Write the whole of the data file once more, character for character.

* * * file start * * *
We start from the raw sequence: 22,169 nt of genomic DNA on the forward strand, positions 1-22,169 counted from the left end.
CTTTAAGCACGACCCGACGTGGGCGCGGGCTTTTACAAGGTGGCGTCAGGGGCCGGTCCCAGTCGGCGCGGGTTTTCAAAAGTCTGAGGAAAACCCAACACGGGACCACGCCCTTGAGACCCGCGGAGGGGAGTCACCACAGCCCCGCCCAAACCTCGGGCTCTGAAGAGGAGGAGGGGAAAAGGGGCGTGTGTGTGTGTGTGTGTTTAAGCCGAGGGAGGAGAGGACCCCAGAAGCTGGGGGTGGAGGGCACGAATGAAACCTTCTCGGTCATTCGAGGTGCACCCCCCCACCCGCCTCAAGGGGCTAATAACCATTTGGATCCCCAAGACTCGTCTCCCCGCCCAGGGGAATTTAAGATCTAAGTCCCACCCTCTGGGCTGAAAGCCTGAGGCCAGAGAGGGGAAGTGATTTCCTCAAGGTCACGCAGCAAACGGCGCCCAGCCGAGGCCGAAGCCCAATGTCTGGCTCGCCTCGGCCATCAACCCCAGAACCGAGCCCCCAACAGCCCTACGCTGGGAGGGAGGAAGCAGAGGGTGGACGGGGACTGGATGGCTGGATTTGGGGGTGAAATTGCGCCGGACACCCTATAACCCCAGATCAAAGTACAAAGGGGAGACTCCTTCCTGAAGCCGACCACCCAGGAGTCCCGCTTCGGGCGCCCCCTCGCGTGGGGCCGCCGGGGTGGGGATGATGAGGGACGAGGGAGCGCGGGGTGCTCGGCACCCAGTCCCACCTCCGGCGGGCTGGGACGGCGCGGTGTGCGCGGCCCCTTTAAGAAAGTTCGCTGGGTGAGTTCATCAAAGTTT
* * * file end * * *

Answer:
We start from the raw sequence: 22,169 nt of genomic DNA on the forward strand, positions 1-22,169 counted from the left end.
CTTTAAGCACGACCCGACGTGGGCGCGGGCTTTTACAAGGTGGCGTCAGGGGCCGGTCCCAGTCGGCGCGGGTTTTCAAAAGTCTGAGGAAAACCCAACACGGGACCACGCCCTTGAGACCCGCGGAGGGGAGTCACCACAGCCCCGCCCAAACCTCGGGCTCTGAAGAGGAGGAGGGGAAAAGGGGCGTGTGTGTGTGTGTGTGTTTAAGCCGAGGGAGGAGAGGACCCCAGAAGCTGGGGGTGGAGGGCACGAATGAAACCTTCTCGGTCATTCGAGGTGCACCCCCCCACCCGCCTCAAGGGGCTAATAACCATTTGGATCCCCAAGACTCGTCTCCCCGCCCAGGGGAATTTAAGATCTAAGTCCCACCCTCTGGGCTGAAAGCCTGAGGCCAGAGAGGGGAAGTGATTTCCTCAAGGTCACGCAGCAAACGGCGCCCAGCCGAGGCCGAAGCCCAATGTCTGGCTCGCCTCGGCCATCAACCCCAGAACCGAGCCCCCAACAGCCCTACGCTGGGAGGGAGGAAGCAGAGGGTGGACGGGGACTGGATGGCTGGATTTGGGGGTGAAATTGCGCCGGACACCCTATAACCCCAGATCAAAGTACAAAGGGGAGACTCCTTCCTGAAGCCGACCACCCAGGAGTCCCGCTTCGGGCGCCCCCTCGCGTGGGGCCGCCGGGGTGGGGATGATGAGGGACGAGGGAGCGCGGGGTGCTCGGCACCCAGTCCCACCTCCGGCGGGCTGGGACGGCGCGGTGTGCGCGGCCCCTTTAAGAAAGTTCGCTGGGTGAGTTCATCAAAGTTT